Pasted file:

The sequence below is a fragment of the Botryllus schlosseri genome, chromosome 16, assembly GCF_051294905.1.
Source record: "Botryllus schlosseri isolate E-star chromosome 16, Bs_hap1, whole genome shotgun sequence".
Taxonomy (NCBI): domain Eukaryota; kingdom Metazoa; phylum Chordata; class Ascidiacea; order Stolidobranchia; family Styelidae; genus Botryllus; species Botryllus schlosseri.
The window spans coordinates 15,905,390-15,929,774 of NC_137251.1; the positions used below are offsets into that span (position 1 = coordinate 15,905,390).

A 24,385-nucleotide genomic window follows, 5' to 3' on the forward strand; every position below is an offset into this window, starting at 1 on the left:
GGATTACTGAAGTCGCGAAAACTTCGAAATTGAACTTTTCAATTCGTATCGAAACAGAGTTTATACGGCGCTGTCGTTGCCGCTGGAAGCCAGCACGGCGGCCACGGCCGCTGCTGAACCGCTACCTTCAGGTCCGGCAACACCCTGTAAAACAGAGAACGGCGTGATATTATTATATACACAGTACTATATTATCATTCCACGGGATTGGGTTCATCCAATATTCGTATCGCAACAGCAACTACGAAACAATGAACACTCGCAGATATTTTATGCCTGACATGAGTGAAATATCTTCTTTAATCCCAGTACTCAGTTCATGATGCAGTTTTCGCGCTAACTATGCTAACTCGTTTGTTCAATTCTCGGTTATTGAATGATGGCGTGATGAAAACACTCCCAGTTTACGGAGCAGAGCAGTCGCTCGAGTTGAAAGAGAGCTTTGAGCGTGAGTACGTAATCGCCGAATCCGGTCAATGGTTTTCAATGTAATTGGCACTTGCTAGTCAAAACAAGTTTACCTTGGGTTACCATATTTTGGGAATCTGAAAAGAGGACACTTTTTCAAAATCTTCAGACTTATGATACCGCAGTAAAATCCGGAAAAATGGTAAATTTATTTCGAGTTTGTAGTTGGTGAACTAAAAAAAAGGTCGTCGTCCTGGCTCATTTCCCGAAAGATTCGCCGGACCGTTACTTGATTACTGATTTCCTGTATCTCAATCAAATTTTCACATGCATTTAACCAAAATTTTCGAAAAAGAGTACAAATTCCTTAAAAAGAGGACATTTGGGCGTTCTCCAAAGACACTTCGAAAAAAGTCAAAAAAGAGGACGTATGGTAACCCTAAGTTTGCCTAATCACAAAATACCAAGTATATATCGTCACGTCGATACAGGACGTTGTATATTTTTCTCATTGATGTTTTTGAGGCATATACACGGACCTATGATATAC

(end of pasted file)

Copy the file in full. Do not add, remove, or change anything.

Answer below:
The sequence below is a fragment of the Botryllus schlosseri genome, chromosome 16, assembly GCF_051294905.1.
Source record: "Botryllus schlosseri isolate E-star chromosome 16, Bs_hap1, whole genome shotgun sequence".
Taxonomy (NCBI): domain Eukaryota; kingdom Metazoa; phylum Chordata; class Ascidiacea; order Stolidobranchia; family Styelidae; genus Botryllus; species Botryllus schlosseri.
The window spans coordinates 15,905,390-15,929,774 of NC_137251.1; the positions used below are offsets into that span (position 1 = coordinate 15,905,390).

A 24,385-nucleotide genomic window follows, 5' to 3' on the forward strand; every position below is an offset into this window, starting at 1 on the left:
GGATTACTGAAGTCGCGAAAACTTCGAAATTGAACTTTTCAATTCGTATCGAAACAGAGTTTATACGGCGCTGTCGTTGCCGCTGGAAGCCAGCACGGCGGCCACGGCCGCTGCTGAACCGCTACCTTCAGGTCCGGCAACACCCTGTAAAACAGAGAACGGCGTGATATTATTATATACACAGTACTATATTATCATTCCACGGGATTGGGTTCATCCAATATTCGTATCGCAACAGCAACTACGAAACAATGAACACTCGCAGATATTTTATGCCTGACATGAGTGAAATATCTTCTTTAATCCCAGTACTCAGTTCATGATGCAGTTTTCGCGCTAACTATGCTAACTCGTTTGTTCAATTCTCGGTTATTGAATGATGGCGTGATGAAAACACTCCCAGTTTACGGAGCAGAGCAGTCGCTCGAGTTGAAAGAGAGCTTTGAGCGTGAGTACGTAATCGCCGAATCCGGTCAATGGTTTTCAATGTAATTGGCACTTGCTAGTCAAAACAAGTTTACCTTGGGTTACCATATTTTGGGAATCTGAAAAGAGGACACTTTTTCAAAATCTTCAGACTTATGATACCGCAGTAAAATCCGGAAAAATGGTAAATTTATTTCGAGTTTGTAGTTGGTGAACTAAAAAAAAGGTCGTCGTCCTGGCTCATTTCCCGAAAGATTCGCCGGACCGTTACTTGATTACTGATTTCCTGTATCTCAATCAAATTTTCACATGCATTTAACCAAAATTTTCGAAAAAGAGTACAAATTCCTTAAAAAGAGGACATTTGGGCGTTCTCCAAAGACACTTCGAAAAAAGTCAAAAAAGAGGACGTATGGTAACCCTAAGTTTGCCTAATCACAAAATACCAAGTATATATCGTCACGTCGATACAGGACGTTGTATATTTTTCTCATTGATGTTTTTGAGGCATATACACGGACCTATGATATAC